Storywise, the middle stretch of the movie consists of crosscutting among various interplanetary timelines as our heroes split up, Scooby Doo–style, to recover the scattered jewels. By this point in the series, there are so many plot threads to tie up, old friends to mourn (or reanimate), and intra-Avengers scores to settle that in its relatively swift-moving three hours, Avengers: Endgame scarcely spends a minute with a single character who isn’t super. Sure, the task at hand is to bring back 50 percent of the universe’s living beings—according to one character’s estimate, the number of disappeared creatures belongs in the trillions—but the world of this movie is curiously intimate, focused all but completely on the history and relationships of the dozen or so super-beings at its center. I won’t tell you who makes it back to the world of the living—nor who leaves it, sometimes in ways too absolute to be reversible.
But as I got caught up in, say, the gruff resolution of the Civil War–era beef between Iron Man and Captain America (Chris Evans), or accompanied Hawkeye (Jeremy Renner) and Black Widow (Scarlett Johansson) through a wrenching turning point in their too-long-neglected platonic friendship, I realized grudgingly that these movies—which have taken me in the past 11 years on an emotional journey from charmed (Iron Man) to bored (Iron Man 2 and 3, most of the Thor movies) to pleasantly amused (Guardians of the Galaxy, the aforementioned Ragnarok) to legitimately moved (Black Panther, Captain America: Winter Soldier, Infinity War, and now Endgame)—no longer feel only like products rolled off the Marvel factory line, engineered for maximum global box office and product tie-in possibilities. Though not every outing has escaped the constraints placed on it by formula and the marketplace, this motley crew of super-friends has become a part of our shared popular culture, largely thanks to the charisma and interpersonal chemistry of the actors playing them. You can curse the stranglehold comic book blockbusters have on the film industry and still resist the idea of a world with no one super in it.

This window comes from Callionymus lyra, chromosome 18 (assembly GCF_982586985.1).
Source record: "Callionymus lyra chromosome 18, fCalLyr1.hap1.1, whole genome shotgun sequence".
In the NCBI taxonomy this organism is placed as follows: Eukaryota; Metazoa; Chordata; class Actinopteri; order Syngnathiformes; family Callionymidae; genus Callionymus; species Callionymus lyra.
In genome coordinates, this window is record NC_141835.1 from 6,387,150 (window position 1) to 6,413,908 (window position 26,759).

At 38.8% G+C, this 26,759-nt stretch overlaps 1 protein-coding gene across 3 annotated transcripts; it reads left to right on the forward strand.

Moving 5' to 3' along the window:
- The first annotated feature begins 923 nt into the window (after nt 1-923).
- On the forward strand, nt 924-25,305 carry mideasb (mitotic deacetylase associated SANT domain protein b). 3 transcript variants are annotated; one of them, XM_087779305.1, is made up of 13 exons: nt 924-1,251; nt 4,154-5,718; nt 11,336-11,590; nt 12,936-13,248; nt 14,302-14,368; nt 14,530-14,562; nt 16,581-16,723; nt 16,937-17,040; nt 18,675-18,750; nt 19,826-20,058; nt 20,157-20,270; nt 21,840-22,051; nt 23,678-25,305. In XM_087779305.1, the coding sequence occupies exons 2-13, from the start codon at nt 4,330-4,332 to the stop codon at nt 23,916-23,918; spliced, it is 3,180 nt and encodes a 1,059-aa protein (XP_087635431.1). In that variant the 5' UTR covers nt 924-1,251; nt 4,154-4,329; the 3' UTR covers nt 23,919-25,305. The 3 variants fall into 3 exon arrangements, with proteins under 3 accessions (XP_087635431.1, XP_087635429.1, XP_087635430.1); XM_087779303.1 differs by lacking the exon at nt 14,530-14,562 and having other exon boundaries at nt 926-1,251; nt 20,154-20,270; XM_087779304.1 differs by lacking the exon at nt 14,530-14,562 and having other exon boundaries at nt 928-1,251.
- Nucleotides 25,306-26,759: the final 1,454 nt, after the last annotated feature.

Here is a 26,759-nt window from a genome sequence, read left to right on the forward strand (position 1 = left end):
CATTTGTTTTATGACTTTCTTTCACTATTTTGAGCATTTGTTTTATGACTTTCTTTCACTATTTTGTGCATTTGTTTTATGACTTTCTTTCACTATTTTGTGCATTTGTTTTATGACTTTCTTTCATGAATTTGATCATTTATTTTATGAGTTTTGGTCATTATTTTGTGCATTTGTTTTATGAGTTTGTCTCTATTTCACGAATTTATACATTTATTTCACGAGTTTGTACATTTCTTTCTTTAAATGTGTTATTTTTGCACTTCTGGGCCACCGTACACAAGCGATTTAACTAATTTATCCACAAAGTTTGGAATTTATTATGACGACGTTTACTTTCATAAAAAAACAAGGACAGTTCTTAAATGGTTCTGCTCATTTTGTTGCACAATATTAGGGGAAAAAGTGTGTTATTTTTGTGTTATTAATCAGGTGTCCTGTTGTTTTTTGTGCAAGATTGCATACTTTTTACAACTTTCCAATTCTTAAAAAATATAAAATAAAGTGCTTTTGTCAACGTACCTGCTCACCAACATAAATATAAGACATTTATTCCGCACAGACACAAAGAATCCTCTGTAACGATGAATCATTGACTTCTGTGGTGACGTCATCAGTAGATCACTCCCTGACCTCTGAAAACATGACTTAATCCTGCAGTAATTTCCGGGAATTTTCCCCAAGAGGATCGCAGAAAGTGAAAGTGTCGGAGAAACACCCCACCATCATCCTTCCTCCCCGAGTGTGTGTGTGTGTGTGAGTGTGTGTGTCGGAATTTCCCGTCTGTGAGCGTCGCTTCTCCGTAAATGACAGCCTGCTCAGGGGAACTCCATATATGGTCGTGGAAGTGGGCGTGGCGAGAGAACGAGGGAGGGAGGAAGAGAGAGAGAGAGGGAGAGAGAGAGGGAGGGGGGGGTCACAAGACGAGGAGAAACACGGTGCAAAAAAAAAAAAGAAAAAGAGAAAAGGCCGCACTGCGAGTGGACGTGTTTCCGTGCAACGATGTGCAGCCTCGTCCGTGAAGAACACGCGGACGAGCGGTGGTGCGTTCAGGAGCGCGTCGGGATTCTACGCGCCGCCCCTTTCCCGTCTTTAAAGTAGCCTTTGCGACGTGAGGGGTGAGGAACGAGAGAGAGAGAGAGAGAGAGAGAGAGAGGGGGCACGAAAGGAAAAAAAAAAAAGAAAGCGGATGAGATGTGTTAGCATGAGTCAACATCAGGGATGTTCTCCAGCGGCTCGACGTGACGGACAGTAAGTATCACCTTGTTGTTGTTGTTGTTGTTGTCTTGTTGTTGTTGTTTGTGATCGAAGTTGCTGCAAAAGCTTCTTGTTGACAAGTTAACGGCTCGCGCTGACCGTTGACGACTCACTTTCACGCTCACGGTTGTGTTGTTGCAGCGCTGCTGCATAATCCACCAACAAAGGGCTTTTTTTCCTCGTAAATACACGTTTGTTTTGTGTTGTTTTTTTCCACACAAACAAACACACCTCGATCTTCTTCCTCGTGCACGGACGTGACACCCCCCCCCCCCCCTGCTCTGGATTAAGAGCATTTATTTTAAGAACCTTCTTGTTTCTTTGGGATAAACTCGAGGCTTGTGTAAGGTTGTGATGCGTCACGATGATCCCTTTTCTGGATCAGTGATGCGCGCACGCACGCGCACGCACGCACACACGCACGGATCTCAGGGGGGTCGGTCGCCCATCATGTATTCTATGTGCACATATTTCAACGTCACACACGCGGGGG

For the first time since the Bush administration, the final credit sequence for a Marvel adventure contains no midroll or ending “stinger,” no sly, enigmatic glimpse of what new villain or hero awaits us in the movie to come. That’s not to say there won’t be new Marvel products rolling out in the near future; if this is indeed the twilight of the gods, a well-funded and globally marketed dawn (and a welcomely diversified new pantheon) is around the corner. But there was something peaceful, almost soothing, about getting up midway through the credit roll—I admit I did stick around for one last image of all the major characters, some accompanied, in good fan-service style, by the autographs of the actors playing them—and leaving the theater without looking back. Given that time in our own universe keeps on stubbornly moving in the same direction, sometimes things—movie franchises, actors’ contracts, even the lives of long-beloved characters—come to an end, and there’s just time to take a breath and look up at the sky before the building of the next universe begins.